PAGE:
* Beef producers in eastern Australia benefit from wetter
* Local prices hit nine-week high
* Australia faces competition in Japan after restrictions on
U.S. beef imports relaxed
* Australian industry hopes Indonesia to open doors to
By Colin Packham
SYDNEY, Feb 6 Australia's struggling beef
industry has received a boost from recent rains in the east of
the country, which will increase grass growth to fatten up herds
in the world's third-biggest beef exporter, producers said.
The wetter conditions in the aftermath of Cyclone Oswald
mean farmers will keep cattle in herds for longer to add weight,
taking some Australian supply out of the market over the next
few months before an increase later this year.
Global beef prices have hit record highs this year as U.S.
cattle numbers fell for a sixth straight year in 2012 due to
high feed costs after the worst drought in half a decade. (LIV/)
"I think through March, April and May, we will see a
tightening of (Australian) supply," said David Farley, chief
executive of Australian Agricultural Company, the
country's largest beef producer.
This has already shown up in local prices with the Eastern
Young Cattle Indicator, a benchmark collected by Australian Meat
and Livestock Authority, rising to A$3.335 ($3.46) a kg last
week, the highest since Nov. 26, before edging back slightly.
The Australian Department of Agriculture, Fisheries and
Forestry (DAFF) forecast in December beef and veal exports would
rise 2 percent in the 2012/13 marketing season.
Australia faces competition, however, from India, which is
expected to expand beef exports by 29 percent this year,
according to the U.S. Department of Agriculture, and in Japan,
where Australia is the biggest supplier.
Japan agreed last month to allow U.S., Canadian and French
beef imports from cattle up to 30 months old beginning on Feb.
1, relaxing a safeguard against mad cow disease that has
frustrated North American producers for a decade.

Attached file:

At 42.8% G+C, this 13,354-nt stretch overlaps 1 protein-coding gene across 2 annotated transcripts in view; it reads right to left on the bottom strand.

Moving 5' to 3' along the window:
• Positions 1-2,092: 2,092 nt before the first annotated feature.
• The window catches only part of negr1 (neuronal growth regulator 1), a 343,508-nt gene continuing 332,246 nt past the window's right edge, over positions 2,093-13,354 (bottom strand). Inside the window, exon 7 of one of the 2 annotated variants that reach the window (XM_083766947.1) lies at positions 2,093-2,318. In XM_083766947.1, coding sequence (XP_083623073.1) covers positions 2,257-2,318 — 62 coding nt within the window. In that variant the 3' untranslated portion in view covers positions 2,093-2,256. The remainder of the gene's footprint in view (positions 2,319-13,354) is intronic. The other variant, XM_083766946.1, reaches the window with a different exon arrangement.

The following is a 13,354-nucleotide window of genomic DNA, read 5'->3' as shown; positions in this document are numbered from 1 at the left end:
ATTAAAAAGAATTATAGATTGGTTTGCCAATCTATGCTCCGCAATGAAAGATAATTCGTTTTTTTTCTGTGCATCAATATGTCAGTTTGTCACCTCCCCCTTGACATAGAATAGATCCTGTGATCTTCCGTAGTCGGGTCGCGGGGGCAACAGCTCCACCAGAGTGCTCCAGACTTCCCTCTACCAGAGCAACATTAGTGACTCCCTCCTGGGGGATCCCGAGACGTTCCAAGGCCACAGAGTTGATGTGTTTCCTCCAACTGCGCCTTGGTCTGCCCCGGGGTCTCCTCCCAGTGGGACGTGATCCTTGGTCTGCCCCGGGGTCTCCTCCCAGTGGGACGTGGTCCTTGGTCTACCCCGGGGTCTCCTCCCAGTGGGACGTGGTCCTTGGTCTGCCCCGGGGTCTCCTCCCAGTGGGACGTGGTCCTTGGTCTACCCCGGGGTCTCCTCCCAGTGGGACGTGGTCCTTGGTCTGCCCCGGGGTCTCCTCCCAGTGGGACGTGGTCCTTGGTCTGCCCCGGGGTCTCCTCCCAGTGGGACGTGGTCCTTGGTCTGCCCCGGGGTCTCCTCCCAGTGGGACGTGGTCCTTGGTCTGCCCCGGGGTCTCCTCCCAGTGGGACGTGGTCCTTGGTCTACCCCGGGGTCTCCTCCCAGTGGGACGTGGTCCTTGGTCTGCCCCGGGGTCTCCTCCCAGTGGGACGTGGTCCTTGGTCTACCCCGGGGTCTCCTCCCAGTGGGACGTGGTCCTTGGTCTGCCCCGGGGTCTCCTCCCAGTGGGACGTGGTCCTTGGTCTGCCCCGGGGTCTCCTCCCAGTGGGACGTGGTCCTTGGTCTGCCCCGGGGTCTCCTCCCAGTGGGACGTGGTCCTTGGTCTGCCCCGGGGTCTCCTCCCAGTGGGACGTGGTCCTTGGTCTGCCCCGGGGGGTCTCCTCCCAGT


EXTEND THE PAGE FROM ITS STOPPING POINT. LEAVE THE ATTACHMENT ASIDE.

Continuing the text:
Australia is the biggest supplier of beef to Japan and
expects exports will fall 4.9 percent this year, though some
doubt the ability of U.S. cattle farmers to meet Japanese
"Any U.S. imports into Japan will only boost Australian
exports into America," said Greg Campbell, chief executive of
S.Kidman and Co Ltd, one of Australia's largest beef producers.
A strong Australian dollar could, however, price exports out
of markets such as Japan, where the dollar is trading at a more
than five-year high against the yen, Campbell said.
In contrast to the situation in the east, a delay in
seasonal rains has stunted grass growth in the Northern
Territory, home to 30 percent of Australia's cattle.
The territory accounts for 80 percent of live cattle
exports and was hit badly by a cut in Indonesian demand due to a
self sufficiency drive. Indonesia plans to cut import quotas in
2013 by 30 percent for cattle and 6 percent for beef, even as
consumption is seen rising 13 percent..
Live cattle exports from Australia are forecast to fall 22.3
percent to 450,000 in 2012/13, the government has forecast, with
the Northern Territory expected to bear the brunt.
A revival in Indonesian imports was possible if the
self-sufficiency drive fails to hit government targets, Farley
"The self-sufficient policies that have been put in place a
number of years ago were a gallant attempt, but it seems to have
failed," Farley said. "The unintended consequences are that
prices have gone up."
The Australian Agricultural Company reported on Jan 31 a
full-year loss after tax of A$8.4 million ($8.75 million), but
said it had boosted its breeding herd to 330,000 head and would
maximise calf output to sell into rising global beef prices.